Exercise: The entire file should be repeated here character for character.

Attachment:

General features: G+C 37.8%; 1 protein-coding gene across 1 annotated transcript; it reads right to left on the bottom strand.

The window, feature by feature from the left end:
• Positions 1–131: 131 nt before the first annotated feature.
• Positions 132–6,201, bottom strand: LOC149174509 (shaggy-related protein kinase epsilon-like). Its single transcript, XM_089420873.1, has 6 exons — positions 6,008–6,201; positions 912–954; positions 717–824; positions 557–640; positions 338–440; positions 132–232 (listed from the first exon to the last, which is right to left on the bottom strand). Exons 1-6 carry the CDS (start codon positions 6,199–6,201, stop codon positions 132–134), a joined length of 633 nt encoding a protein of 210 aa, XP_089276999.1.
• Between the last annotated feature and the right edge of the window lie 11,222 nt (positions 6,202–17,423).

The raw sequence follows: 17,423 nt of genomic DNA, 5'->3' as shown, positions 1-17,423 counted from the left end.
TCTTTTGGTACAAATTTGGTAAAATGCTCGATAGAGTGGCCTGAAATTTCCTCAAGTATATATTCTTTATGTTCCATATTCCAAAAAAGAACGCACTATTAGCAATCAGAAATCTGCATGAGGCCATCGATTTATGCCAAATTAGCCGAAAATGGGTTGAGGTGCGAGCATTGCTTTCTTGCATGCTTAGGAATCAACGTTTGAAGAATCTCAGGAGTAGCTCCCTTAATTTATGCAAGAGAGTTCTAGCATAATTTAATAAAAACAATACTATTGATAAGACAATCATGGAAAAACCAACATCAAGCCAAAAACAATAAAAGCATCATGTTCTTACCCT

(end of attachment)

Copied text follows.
General features: G+C 37.8%; 1 protein-coding gene across 1 annotated transcript; it reads right to left on the bottom strand.

The window, feature by feature from the left end:
• Positions 1–131: 131 nt before the first annotated feature.
• Positions 132–6,201, bottom strand: LOC149174509 (shaggy-related protein kinase epsilon-like). Its single transcript, XM_089420873.1, has 6 exons — positions 6,008–6,201; positions 912–954; positions 717–824; positions 557–640; positions 338–440; positions 132–232 (listed from the first exon to the last, which is right to left on the bottom strand). Exons 1-6 carry the CDS (start codon positions 6,199–6,201, stop codon positions 132–134), a joined length of 633 nt encoding a protein of 210 aa, XP_089276999.1.
• Between the last annotated feature and the right edge of the window lie 11,222 nt (positions 6,202–17,423).

The raw sequence follows: 17,423 nt of genomic DNA, 5'->3' as shown, positions 1-17,423 counted from the left end.
TCTTTTGGTACAAATTTGGTAAAATGCTCGATAGAGTGGCCTGAAATTTCCTCAAGTATATATTCTTTATGTTCCATATTCCAAAAAAGAACGCACTATTAGCAATCAGAAATCTGCATGAGGCCATCGATTTATGCCAAATTAGCCGAAAATGGGTTGAGGTGCGAGCATTGCTTTCTTGCATGCTTAGGAATCAACGTTTGAAGAATCTCAGGAGTAGCTCCCTTAATTTATGCAAGAGAGTTCTAGCATAATTTAATAAAAACAATACTATTGATAAGACAATCATGGAAAAACCAACATCAAGCCAAAAACAATAAAAGCATCATGTTCTTACCCT